Anne Baker is Vice President of Marketing for Adaptiva.
The 2017 Windows 10 Enterprise Impact Survey—an annual survey of more than 400 IT industry professionals across North America by Adaptiva—discovered that enterprises are migrating to Windows 10 faster than they estimated last year.
The 2017 survey also found that while companies are taking more time for planning and preparation, the actual system deployments are moving quicker than expected.
Migration to Windows 10 Is Picking Up
With only a few exceptions, almost every respondent said their company is moving to Windows 10 in the near future. More than 10 percent of the 2017 survey respondents stated that their enterprises had, in fact, completed the migration to Windows 10; whereas in 2016, only 12 percent of companies had migrated even 5 percent of their systems. Only a subset of those—7.2 percent of total respondents—expected to have more than half their systems migrated by this time.
There is also an expectation among respondents that migration to Windows 10 will be speedy once their planning cycles conclude. Twenty-three percent expect to complete their migration to Windows 10 in three months, while 40 percent estimate they’ll be done within six months. Another 23 percent expect to complete the effort within six months to a year, while over a third are looking to finish in more than a year.
On top of that, most respondents are embracing an aggressive migration schedule, with more than half planning to move 30 percent or more of their systems to Windows 10 in the coming year, and another 42 percent plan to migrate more than half their systems.
Security the Major Motivator of Migration
Security appears to be the main driving force behind the hike in migrations among the surveyed enterprises. IT experts have found consensus that Windows 10 is the most secure client OS released by Microsoft, with 79 percent citing it as the main appeal to migration. For comparison, the runner-up, Windows 10 universal applications, garnered 23 percent.
This consensus is far from unfounded. Windows 10 offers major improvements to the Windows Defender Advanced Threat Protection software and improves the security of Office 365 by tracking down viruses transmitted by email. In addition, most companies utilize a wipe-and-load installation system for Windows 10 migration, which is considered good digital security hygiene practice.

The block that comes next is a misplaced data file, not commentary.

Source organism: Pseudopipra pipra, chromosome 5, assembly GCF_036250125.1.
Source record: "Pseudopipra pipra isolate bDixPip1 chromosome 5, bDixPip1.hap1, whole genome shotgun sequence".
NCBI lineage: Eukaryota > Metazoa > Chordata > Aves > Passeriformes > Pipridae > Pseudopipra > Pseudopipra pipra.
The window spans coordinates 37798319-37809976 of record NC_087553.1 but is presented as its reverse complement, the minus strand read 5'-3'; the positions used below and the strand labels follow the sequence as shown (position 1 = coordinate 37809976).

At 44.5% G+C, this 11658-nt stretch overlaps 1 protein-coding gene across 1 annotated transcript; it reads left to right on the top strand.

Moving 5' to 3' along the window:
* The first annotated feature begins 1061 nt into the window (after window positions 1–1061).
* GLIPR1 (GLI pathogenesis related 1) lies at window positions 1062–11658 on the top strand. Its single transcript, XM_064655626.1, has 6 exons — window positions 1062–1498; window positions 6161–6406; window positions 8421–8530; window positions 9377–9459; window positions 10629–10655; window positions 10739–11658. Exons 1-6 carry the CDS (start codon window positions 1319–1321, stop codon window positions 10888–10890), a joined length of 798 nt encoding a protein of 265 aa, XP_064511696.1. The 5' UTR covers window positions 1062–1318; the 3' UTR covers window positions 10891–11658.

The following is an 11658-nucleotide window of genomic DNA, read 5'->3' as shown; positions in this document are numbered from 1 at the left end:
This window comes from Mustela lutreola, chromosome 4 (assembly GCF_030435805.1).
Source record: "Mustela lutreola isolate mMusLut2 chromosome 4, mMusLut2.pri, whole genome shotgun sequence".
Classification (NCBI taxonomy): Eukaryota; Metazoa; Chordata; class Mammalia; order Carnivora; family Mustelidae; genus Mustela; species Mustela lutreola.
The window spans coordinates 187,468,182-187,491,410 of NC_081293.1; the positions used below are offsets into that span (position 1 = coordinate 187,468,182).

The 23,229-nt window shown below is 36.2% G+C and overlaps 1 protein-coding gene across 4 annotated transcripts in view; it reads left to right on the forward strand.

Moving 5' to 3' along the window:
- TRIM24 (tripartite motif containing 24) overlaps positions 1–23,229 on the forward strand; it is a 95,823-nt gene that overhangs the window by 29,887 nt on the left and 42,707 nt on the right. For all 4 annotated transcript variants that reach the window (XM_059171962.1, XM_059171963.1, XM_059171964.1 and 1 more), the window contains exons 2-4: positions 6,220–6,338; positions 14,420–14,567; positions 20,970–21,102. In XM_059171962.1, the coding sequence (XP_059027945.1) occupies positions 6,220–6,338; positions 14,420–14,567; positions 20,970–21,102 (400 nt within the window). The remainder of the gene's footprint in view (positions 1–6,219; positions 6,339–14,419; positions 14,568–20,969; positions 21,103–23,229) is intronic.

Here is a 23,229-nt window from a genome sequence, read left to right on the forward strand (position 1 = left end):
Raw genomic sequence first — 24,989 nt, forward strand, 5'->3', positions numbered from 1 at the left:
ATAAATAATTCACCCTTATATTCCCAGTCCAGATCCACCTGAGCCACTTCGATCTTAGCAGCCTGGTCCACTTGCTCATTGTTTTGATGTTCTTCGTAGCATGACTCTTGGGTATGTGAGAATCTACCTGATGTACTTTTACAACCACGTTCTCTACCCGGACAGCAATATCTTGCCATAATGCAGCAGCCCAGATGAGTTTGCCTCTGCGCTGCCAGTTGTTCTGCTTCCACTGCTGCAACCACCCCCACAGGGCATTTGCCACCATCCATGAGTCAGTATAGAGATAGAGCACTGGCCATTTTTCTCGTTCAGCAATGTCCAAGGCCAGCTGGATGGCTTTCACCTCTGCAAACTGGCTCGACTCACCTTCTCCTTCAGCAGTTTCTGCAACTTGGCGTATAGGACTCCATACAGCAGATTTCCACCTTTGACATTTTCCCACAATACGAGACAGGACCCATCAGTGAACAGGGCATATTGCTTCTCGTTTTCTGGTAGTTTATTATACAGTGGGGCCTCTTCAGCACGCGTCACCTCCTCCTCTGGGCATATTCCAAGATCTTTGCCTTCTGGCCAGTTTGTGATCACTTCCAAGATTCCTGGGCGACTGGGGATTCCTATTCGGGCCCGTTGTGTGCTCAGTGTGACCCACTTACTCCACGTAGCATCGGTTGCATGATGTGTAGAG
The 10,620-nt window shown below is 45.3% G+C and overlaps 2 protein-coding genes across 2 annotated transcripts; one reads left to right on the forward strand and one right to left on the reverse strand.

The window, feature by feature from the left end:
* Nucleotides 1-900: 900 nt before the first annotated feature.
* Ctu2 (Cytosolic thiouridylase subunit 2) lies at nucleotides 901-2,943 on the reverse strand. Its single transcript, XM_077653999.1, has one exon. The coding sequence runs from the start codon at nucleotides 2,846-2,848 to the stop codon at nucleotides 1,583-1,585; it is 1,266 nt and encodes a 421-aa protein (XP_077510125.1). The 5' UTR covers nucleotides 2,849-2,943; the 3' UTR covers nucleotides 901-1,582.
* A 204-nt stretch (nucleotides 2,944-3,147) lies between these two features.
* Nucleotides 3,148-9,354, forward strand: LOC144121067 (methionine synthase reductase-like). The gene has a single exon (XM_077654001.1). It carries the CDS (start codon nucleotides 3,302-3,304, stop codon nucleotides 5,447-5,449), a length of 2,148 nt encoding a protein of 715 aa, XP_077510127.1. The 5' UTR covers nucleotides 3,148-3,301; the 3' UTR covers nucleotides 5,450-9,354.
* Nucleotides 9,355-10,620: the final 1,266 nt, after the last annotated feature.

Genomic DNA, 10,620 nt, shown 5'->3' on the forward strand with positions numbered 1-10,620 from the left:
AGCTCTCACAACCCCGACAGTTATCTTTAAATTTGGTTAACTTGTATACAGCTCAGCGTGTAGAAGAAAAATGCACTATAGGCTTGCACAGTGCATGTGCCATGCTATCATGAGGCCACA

Automating the Migration Progress: An Exercise in Optimism?
Improvements in automation software appear to be the source of the increased rush to migrate by major corporations and industries. More than half of respondents claim it will only take two to four hours to migrate a single system to Windows 10 through automation, and just under one-third think it will take an hour or less.
However, this belief in automation might not be entirely warranted. Companies are still struggling to conduct migrations without touching the systems in some way, whether physically or remotely. Just under half the respondents reported that of systems migrated, less than one-tenth were completely zero-touch—requiring no manual efforts at all. About one-third reported that more than half their systems were true zero-touch deployments.
Despite the obstacles to true automated migration, most respondents appear to be optimistic. Only 35 percent of the respondents feel that Windows 10 deployment requires significant manual effort. Just under half of respondents believe that advanced automation will create such efficiency for their organization to require five or fewer staff members to complete the move to Windows 10.
Migration Takes Time and Requires Careful Planning
Despite both the speed and enthusiasm for Windows 10 migration that has exploded over the past year, the planning and preparing for the migration are taking longer than expected. More than half of companies estimate 4 to 12 months before they are ready to begin migrating in earnest. Fourteen percent expect it to take even longer. About one-third of companies are either already done planning or expect to be done within the next few months.
The reason for this “measure twice, migrate once” approach is clear: Time is still a huge obstacle to the process. Windows 10 migration is a large, complex project, and careful planning up front could prevent significant delays and costs. While automation will make delivering Windows 10 easier, verifying migrated system data post-migration proves a far more daunting task, worrying half of the respondents. Furthermore, the Window 10 migration presents corporations with an opportunity to configure their systems to their liking—something that can’t be done rashly without great consequence.
The speed at which Windows 10 is adopted shows that Windows 10 is the future for enterprises of every size. By next year, 52 percent of companies are projected to be halfway through their migrations. And much like this year, that percentage might end up being much higher. Only time will tell.
Opinions expressed in the article above do not necessarily reflect the opinions of Data Center Knowledge and Informa.
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